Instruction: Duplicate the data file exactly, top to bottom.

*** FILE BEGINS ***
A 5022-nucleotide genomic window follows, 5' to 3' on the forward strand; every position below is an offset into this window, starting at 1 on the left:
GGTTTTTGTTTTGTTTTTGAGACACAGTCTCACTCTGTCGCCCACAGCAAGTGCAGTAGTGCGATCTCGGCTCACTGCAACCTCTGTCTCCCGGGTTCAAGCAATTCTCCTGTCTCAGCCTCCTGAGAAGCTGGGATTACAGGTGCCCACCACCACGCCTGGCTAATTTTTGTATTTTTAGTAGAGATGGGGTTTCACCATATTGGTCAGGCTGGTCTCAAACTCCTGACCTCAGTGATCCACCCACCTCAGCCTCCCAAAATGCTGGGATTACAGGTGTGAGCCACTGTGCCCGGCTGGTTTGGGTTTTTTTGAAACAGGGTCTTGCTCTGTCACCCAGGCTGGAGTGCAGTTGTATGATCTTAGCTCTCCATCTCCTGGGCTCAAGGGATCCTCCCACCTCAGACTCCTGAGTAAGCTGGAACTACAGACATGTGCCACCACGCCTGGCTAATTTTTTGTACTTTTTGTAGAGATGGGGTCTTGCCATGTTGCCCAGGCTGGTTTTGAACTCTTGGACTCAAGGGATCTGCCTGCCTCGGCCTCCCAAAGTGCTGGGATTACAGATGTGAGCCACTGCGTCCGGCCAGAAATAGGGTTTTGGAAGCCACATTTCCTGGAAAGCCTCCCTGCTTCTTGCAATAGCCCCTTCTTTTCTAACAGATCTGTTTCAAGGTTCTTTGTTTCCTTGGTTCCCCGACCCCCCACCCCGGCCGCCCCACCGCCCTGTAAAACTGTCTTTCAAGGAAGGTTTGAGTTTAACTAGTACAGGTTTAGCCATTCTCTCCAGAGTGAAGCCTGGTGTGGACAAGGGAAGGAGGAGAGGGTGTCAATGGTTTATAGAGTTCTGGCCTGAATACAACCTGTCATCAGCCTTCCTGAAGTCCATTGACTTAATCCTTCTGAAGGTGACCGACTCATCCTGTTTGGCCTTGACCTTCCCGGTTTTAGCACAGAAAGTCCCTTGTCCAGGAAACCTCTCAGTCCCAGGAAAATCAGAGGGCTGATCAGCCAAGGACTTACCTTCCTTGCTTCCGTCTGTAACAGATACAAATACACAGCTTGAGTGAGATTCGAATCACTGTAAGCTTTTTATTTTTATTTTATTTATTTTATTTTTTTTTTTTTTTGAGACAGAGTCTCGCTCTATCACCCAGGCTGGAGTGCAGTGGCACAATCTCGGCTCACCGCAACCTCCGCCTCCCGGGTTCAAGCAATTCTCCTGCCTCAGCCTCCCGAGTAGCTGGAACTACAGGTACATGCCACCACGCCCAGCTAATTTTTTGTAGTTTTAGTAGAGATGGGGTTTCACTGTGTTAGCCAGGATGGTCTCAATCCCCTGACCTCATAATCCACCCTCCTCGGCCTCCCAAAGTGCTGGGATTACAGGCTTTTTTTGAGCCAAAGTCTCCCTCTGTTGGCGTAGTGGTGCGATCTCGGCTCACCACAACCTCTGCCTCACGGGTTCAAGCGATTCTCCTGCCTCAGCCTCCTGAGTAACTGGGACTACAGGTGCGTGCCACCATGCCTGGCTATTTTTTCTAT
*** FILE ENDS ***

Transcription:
A 5022-nucleotide genomic window follows, 5' to 3' on the forward strand; every position below is an offset into this window, starting at 1 on the left:
GGTTTTTGTTTTGTTTTTGAGACACAGTCTCACTCTGTCGCCCACAGCAAGTGCAGTAGTGCGATCTCGGCTCACTGCAACCTCTGTCTCCCGGGTTCAAGCAATTCTCCTGTCTCAGCCTCCTGAGAAGCTGGGATTACAGGTGCCCACCACCACGCCTGGCTAATTTTTGTATTTTTAGTAGAGATGGGGTTTCACCATATTGGTCAGGCTGGTCTCAAACTCCTGACCTCAGTGATCCACCCACCTCAGCCTCCCAAAATGCTGGGATTACAGGTGTGAGCCACTGTGCCCGGCTGGTTTGGGTTTTTTTGAAACAGGGTCTTGCTCTGTCACCCAGGCTGGAGTGCAGTTGTATGATCTTAGCTCTCCATCTCCTGGGCTCAAGGGATCCTCCCACCTCAGACTCCTGAGTAAGCTGGAACTACAGACATGTGCCACCACGCCTGGCTAATTTTTTGTACTTTTTGTAGAGATGGGGTCTTGCCATGTTGCCCAGGCTGGTTTTGAACTCTTGGACTCAAGGGATCTGCCTGCCTCGGCCTCCCAAAGTGCTGGGATTACAGATGTGAGCCACTGCGTCCGGCCAGAAATAGGGTTTTGGAAGCCACATTTCCTGGAAAGCCTCCCTGCTTCTTGCAATAGCCCCTTCTTTTCTAACAGATCTGTTTCAAGGTTCTTTGTTTCCTTGGTTCCCCGACCCCCCACCCCGGCCGCCCCACCGCCCTGTAAAACTGTCTTTCAAGGAAGGTTTGAGTTTAACTAGTACAGGTTTAGCCATTCTCTCCAGAGTGAAGCCTGGTGTGGACAAGGGAAGGAGGAGAGGGTGTCAATGGTTTATAGAGTTCTGGCCTGAATACAACCTGTCATCAGCCTTCCTGAAGTCCATTGACTTAATCCTTCTGAAGGTGACCGACTCATCCTGTTTGGCCTTGACCTTCCCGGTTTTAGCACAGAAAGTCCCTTGTCCAGGAAACCTCTCAGTCCCAGGAAAATCAGAGGGCTGATCAGCCAAGGACTTACCTTCCTTGCTTCCGTCTGTAACAGATACAAATACACAGCTTGAGTGAGATTCGAATCACTGTAAGCTTTTTATTTTTATTTTATTTATTTTATTTTTTTTTTTTTTTGAGACAGAGTCTCGCTCTATCACCCAGGCTGGAGTGCAGTGGCACAATCTCGGCTCACCGCAACCTCCGCCTCCCGGGTTCAAGCAATTCTCCTGCCTCAGCCTCCCGAGTAGCTGGAACTACAGGTACATGCCACCACGCCCAGCTAATTTTTTGTAGTTTTAGTAGAGATGGGGTTTCACTGTGTTAGCCAGGATGGTCTCAATCCCCTGACCTCATAATCCACCCTCCTCGGCCTCCCAAAGTGCTGGGATTACAGGCTTTTTTTGAGCCAAAGTCTCCCTCTGTTGGCGTAGTGGTGCGATCTCGGCTCACCACAACCTCTGCCTCACGGGTTCAAGCGATTCTCCTGCCTCAGCCTCCTGAGTAACTGGGACTACAGGTGCGTGCCACCATGCCTGGCTATTTTTTCTAT